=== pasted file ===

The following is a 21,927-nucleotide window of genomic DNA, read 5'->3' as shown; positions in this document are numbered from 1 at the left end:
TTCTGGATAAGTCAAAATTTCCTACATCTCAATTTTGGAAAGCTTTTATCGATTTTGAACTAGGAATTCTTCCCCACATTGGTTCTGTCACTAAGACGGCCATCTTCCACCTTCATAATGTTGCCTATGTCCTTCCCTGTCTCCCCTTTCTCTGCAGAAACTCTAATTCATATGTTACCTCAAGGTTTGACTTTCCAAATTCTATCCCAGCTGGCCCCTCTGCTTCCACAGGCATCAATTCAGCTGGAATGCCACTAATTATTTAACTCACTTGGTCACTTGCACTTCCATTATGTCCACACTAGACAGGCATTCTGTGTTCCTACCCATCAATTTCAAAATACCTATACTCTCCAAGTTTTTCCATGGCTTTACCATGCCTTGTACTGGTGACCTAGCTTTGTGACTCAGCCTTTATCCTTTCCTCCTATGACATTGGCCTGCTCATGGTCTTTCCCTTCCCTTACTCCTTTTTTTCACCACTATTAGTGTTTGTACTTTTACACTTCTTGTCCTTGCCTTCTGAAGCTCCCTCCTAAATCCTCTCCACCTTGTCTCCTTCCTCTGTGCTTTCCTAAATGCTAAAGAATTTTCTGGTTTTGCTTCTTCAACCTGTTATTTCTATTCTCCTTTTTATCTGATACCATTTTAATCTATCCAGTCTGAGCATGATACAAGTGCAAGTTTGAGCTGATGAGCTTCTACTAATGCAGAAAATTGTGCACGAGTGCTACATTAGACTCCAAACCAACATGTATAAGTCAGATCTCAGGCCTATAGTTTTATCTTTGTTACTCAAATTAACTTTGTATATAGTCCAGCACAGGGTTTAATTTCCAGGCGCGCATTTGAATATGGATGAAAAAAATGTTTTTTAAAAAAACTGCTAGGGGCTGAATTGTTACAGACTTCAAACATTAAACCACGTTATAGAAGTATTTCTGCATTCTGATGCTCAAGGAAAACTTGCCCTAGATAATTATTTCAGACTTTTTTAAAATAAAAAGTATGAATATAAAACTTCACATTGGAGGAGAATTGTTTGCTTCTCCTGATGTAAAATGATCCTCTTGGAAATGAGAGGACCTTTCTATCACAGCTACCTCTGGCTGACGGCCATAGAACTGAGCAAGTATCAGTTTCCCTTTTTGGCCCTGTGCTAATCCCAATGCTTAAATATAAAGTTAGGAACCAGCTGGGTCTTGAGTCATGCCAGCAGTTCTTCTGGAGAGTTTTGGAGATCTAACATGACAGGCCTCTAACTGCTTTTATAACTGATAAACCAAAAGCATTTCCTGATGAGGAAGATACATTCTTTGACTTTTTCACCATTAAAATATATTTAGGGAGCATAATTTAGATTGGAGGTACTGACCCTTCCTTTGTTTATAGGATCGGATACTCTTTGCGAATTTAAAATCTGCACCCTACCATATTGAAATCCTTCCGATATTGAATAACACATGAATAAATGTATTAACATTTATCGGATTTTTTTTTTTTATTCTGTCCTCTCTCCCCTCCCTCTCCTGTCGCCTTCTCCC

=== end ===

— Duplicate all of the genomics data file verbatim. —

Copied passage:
The following is a 21,927-nucleotide window of genomic DNA, read 5'->3' as shown; positions in this document are numbered from 1 at the left end:
TTCTGGATAAGTCAAAATTTCCTACATCTCAATTTTGGAAAGCTTTTATCGATTTTGAACTAGGAATTCTTCCCCACATTGGTTCTGTCACTAAGACGGCCATCTTCCACCTTCATAATGTTGCCTATGTCCTTCCCTGTCTCCCCTTTCTCTGCAGAAACTCTAATTCATATGTTACCTCAAGGTTTGACTTTCCAAATTCTATCCCAGCTGGCCCCTCTGCTTCCACAGGCATCAATTCAGCTGGAATGCCACTAATTATTTAACTCACTTGGTCACTTGCACTTCCATTATGTCCACACTAGACAGGCATTCTGTGTTCCTACCCATCAATTTCAAAATACCTATACTCTCCAAGTTTTTCCATGGCTTTACCATGCCTTGTACTGGTGACCTAGCTTTGTGACTCAGCCTTTATCCTTTCCTCCTATGACATTGGCCTGCTCATGGTCTTTCCCTTCCCTTACTCCTTTTTTTCACCACTATTAGTGTTTGTACTTTTACACTTCTTGTCCTTGCCTTCTGAAGCTCCCTCCTAAATCCTCTCCACCTTGTCTCCTTCCTCTGTGCTTTCCTAAATGCTAAAGAATTTTCTGGTTTTGCTTCTTCAACCTGTTATTTCTATTCTCCTTTTTATCTGATACCATTTTAATCTATCCAGTCTGAGCATGATACAAGTGCAAGTTTGAGCTGATGAGCTTCTACTAATGCAGAAAATTGTGCACGAGTGCTACATTAGACTCCAAACCAACATGTATAAGTCAGATCTCAGGCCTATAGTTTTATCTTTGTTACTCAAATTAACTTTGTATATAGTCCAGCACAGGGTTTAATTTCCAGGCGCGCATTTGAATATGGATGAAAAAAATGTTTTTTAAAAAAACTGCTAGGGGCTGAATTGTTACAGACTTCAAACATTAAACCACGTTATAGAAGTATTTCTGCATTCTGATGCTCAAGGAAAACTTGCCCTAGATAATTATTTCAGACTTTTTTAAAATAAAAAGTATGAATATAAAACTTCACATTGGAGGAGAATTGTTTGCTTCTCCTGATGTAAAATGATCCTCTTGGAAATGAGAGGACCTTTCTATCACAGCTACCTCTGGCTGACGGCCATAGAACTGAGCAAGTATCAGTTTCCCTTTTTGGCCCTGTGCTAATCCCAATGCTTAAATATAAAGTTAGGAACCAGCTGGGTCTTGAGTCATGCCAGCAGTTCTTCTGGAGAGTTTTGGAGATCTAACATGACAGGCCTCTAACTGCTTTTATAACTGATAAACCAAAAGCATTTCCTGATGAGGAAGATACATTCTTTGACTTTTTCACCATTAAAATATATTTAGGGAGCATAATTTAGATTGGAGGTACTGACCCTTCCTTTGTTTATAGGATCGGATACTCTTTGCGAATTTAAAATCTGCACCCTACCATATTGAAATCCTTCCGATATTGAATAACACATGAATAAATGTATTAACATTTATCGGATTTTTTTTTTTTATTCTGTCCTCTCTCCCCTCCCTCTCCTGTCGCCTTCTCCC